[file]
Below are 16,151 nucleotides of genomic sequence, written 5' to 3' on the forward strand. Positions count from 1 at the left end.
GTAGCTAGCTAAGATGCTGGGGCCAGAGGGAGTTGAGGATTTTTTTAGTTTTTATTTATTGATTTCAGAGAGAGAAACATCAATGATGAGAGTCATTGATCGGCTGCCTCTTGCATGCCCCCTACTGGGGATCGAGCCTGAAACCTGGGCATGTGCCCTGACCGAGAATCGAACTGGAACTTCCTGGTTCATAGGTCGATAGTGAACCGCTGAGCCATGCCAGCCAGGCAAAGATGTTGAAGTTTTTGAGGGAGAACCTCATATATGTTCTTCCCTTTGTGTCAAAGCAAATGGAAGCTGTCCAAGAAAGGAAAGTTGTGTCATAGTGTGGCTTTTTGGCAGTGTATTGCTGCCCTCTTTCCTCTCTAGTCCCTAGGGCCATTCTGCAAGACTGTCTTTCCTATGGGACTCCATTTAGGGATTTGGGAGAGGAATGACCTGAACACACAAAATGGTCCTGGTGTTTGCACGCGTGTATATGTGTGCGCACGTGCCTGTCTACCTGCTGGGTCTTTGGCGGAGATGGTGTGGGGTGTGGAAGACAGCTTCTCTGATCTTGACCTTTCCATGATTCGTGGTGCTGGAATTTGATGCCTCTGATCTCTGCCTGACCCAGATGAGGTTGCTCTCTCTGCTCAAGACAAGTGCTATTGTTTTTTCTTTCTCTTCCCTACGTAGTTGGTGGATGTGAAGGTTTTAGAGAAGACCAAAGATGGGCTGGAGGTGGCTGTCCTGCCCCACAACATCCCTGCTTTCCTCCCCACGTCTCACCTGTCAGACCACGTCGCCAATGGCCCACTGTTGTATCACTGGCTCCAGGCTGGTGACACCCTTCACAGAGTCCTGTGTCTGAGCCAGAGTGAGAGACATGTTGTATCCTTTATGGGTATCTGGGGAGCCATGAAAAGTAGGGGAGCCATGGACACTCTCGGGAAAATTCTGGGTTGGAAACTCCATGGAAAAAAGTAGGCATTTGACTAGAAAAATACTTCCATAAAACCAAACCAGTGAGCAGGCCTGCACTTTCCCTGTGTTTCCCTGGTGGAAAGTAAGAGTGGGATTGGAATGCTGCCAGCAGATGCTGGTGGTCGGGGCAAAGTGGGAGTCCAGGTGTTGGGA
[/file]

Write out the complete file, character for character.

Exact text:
Below are 16,151 nucleotides of genomic sequence, written 5' to 3' on the forward strand. Positions count from 1 at the left end.
GTAGCTAGCTAAGATGCTGGGGCCAGAGGGAGTTGAGGATTTTTTTAGTTTTTATTTATTGATTTCAGAGAGAGAAACATCAATGATGAGAGTCATTGATCGGCTGCCTCTTGCATGCCCCCTACTGGGGATCGAGCCTGAAACCTGGGCATGTGCCCTGACCGAGAATCGAACTGGAACTTCCTGGTTCATAGGTCGATAGTGAACCGCTGAGCCATGCCAGCCAGGCAAAGATGTTGAAGTTTTTGAGGGAGAACCTCATATATGTTCTTCCCTTTGTGTCAAAGCAAATGGAAGCTGTCCAAGAAAGGAAAGTTGTGTCATAGTGTGGCTTTTTGGCAGTGTATTGCTGCCCTCTTTCCTCTCTAGTCCCTAGGGCCATTCTGCAAGACTGTCTTTCCTATGGGACTCCATTTAGGGATTTGGGAGAGGAATGACCTGAACACACAAAATGGTCCTGGTGTTTGCACGCGTGTATATGTGTGCGCACGTGCCTGTCTACCTGCTGGGTCTTTGGCGGAGATGGTGTGGGGTGTGGAAGACAGCTTCTCTGATCTTGACCTTTCCATGATTCGTGGTGCTGGAATTTGATGCCTCTGATCTCTGCCTGACCCAGATGAGGTTGCTCTCTCTGCTCAAGACAAGTGCTATTGTTTTTTCTTTCTCTTCCCTACGTAGTTGGTGGATGTGAAGGTTTTAGAGAAGACCAAAGATGGGCTGGAGGTGGCTGTCCTGCCCCACAACATCCCTGCTTTCCTCCCCACGTCTCACCTGTCAGACCACGTCGCCAATGGCCCACTGTTGTATCACTGGCTCCAGGCTGGTGACACCCTTCACAGAGTCCTGTGTCTGAGCCAGAGTGAGAGACATGTTGTATCCTTTATGGGTATCTGGGGAGCCATGAAAAGTAGGGGAGCCATGGACACTCTCGGGAAAATTCTGGGTTGGAAACTCCATGGAAAAAAGTAGGCATTTGACTAGAAAAATACTTCCATAAAACCAAACCAGTGAGCAGGCCTGCACTTTCCCTGTGTTTCCCTGGTGGAAAGTAAGAGTGGGATTGGAATGCTGCCAGCAGATGCTGGTGGTCGGGGCAAAGTGGGAGTCCAGGTGTTGGGA